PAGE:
A Day at the Courthouse

I made another cup of tea and sat down at the breakfast table staring at the backyard. There was no activity, no snow, rain or wind — just another dull day in winter. My son went back to the study to continue doing whatever he was doing.

Officer Jackson knocked on the door as I was ready to take the first sip.

“Well.” He said as he came in the foyer and I closed the door behind him to shut out the cold. “I’m guessing the damage to your lawn is about $1000. You want to work out with the kid’s parents or should I charge them? I’ll have no problem doing that.”

I asked him if the kids were drunk or were on drugs. I had seen them from the bedroom window walk with their hands behind their head and then sitting on the curb in a row as the officers were talking to them. Officer Jackson said there was no evidence of that. He said they had driven over my lawn and then tried to run away, at highway speed, from another officer from our neighborhood who was following them. He was the one in the black pickup. “That’s Hit and Run,” he said. He also said it was a dangerous situation.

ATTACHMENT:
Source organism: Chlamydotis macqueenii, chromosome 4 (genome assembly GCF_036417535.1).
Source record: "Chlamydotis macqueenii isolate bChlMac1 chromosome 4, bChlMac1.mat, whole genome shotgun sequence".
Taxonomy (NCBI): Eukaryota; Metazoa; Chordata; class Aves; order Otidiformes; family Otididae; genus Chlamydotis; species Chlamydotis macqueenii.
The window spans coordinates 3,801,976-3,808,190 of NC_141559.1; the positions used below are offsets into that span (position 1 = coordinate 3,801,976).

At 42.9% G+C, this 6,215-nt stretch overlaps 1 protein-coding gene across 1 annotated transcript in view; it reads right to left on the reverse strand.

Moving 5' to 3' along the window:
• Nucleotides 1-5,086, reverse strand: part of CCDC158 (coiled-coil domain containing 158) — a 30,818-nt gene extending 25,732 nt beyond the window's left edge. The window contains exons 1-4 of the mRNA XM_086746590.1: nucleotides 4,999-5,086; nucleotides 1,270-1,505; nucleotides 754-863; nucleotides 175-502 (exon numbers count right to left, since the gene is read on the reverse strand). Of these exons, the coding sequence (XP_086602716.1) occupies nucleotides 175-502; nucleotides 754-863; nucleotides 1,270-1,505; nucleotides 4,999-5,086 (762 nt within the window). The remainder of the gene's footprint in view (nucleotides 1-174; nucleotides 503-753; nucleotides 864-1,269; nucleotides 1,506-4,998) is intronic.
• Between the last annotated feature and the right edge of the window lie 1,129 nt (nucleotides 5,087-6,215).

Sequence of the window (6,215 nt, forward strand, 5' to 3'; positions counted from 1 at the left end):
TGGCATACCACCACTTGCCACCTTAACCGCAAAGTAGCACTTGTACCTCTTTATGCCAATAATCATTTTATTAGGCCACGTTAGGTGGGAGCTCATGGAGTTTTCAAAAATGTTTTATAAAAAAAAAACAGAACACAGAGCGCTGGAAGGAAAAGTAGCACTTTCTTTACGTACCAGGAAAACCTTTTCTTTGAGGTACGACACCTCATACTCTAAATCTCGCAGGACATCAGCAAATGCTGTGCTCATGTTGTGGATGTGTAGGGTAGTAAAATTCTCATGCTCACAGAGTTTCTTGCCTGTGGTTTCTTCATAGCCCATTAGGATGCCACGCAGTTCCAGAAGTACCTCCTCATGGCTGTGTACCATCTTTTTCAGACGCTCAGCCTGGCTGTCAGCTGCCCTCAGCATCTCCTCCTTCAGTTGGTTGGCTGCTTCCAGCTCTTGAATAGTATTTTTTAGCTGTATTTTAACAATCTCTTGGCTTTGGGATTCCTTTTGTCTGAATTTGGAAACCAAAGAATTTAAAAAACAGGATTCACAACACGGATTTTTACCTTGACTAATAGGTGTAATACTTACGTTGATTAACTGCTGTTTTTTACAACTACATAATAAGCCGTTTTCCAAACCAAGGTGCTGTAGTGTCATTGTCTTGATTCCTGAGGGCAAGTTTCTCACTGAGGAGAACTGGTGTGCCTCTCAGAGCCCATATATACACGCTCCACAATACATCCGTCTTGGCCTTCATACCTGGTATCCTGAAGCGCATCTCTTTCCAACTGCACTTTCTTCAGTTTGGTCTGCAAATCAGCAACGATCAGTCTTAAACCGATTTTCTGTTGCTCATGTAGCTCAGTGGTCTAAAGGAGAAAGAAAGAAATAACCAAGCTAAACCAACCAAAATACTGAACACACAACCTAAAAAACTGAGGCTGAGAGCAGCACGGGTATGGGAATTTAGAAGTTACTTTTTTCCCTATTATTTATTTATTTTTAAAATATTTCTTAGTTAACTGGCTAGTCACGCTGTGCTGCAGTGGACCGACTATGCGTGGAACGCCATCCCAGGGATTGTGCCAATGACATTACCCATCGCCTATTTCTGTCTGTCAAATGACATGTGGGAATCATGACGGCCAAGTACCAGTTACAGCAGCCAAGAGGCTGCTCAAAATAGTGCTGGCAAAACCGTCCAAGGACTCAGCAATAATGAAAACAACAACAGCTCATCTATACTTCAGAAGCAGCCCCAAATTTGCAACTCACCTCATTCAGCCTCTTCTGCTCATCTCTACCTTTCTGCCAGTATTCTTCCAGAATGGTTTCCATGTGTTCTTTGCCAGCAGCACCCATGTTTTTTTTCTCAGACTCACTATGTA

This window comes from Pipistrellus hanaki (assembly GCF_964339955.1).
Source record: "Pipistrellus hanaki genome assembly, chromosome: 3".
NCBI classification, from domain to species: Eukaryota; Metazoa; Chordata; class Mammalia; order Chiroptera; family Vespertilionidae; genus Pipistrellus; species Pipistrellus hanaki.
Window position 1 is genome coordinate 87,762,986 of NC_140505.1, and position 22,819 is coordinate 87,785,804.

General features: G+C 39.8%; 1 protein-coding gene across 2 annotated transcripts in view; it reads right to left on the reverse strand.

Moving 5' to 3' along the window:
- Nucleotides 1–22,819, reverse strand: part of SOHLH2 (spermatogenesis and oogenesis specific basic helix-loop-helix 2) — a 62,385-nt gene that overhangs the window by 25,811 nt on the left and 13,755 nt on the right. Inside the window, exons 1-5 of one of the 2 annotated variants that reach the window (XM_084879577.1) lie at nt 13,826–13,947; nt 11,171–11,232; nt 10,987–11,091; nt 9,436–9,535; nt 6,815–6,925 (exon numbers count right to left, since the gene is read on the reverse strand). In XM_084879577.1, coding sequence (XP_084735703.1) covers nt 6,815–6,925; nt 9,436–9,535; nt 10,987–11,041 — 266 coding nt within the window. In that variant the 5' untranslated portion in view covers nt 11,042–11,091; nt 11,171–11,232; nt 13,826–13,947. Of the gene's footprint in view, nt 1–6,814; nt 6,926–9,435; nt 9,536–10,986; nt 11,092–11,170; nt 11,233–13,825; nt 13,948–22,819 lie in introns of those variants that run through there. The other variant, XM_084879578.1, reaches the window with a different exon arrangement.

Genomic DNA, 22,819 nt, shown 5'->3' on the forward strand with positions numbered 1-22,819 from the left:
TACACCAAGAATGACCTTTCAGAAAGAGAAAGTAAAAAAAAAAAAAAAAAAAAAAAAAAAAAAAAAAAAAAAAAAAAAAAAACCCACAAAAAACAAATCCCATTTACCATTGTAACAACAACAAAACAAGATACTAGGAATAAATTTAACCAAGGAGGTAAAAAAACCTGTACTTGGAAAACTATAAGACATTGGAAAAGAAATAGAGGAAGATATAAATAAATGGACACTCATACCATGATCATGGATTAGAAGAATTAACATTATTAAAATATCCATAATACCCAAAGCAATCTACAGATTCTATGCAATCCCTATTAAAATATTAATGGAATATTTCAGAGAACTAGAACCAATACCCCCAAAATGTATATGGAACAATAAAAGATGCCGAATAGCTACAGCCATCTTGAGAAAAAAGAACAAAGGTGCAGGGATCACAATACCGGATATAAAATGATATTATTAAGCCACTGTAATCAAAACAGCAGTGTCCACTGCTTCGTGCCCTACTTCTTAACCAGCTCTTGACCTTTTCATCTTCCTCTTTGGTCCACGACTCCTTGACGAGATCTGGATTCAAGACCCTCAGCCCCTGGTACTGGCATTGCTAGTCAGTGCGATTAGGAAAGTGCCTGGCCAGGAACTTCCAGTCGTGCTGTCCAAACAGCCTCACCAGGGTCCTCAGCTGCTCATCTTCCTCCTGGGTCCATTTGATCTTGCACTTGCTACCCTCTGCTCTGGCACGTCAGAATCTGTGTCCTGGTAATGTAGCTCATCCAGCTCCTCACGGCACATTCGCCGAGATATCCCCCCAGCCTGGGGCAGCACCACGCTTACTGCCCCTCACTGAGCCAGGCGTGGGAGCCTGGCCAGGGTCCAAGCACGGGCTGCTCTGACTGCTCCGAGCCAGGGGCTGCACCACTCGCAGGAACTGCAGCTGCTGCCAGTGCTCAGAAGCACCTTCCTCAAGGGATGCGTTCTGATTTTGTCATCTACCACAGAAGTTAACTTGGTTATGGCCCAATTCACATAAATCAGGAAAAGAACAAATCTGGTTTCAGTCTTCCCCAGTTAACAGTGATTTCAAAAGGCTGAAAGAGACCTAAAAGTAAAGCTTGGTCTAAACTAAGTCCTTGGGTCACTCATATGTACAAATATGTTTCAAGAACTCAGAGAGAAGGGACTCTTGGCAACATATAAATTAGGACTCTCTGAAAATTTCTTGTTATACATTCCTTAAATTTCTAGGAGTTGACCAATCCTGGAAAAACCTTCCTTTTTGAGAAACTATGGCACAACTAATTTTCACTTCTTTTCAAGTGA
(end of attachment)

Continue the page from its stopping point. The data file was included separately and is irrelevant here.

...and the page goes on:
“What if you were out getting your mail and were hit?”

“I agree,” I said. “That’s exactly what my son said. Worse, what if some kids were playing outside, it’d have been horrible.”

I thought the best course of action was to let the law be in charge rather than me getting involved with some people I didn’t  know. They could come back with a gun and confront me.

“Charge them,” I said.

“Ok,” Officer Jackson said. “It’ll be after the holidays. It’s going to be a criminal charge.”

“That’s a serious charge, Dad,” My son said. “It’ll be on their record.”

I didn’t  know he had come out of the study and was standing right behind me.

“Well, they did something wrong. They have to face the consequences.”

My wife didn’t even want to look at the lawn when she returned from work.

“Nah” is all she said when I asked her if she wanted to take a look. She just lied down on the day bed in the study and took a nap.

 

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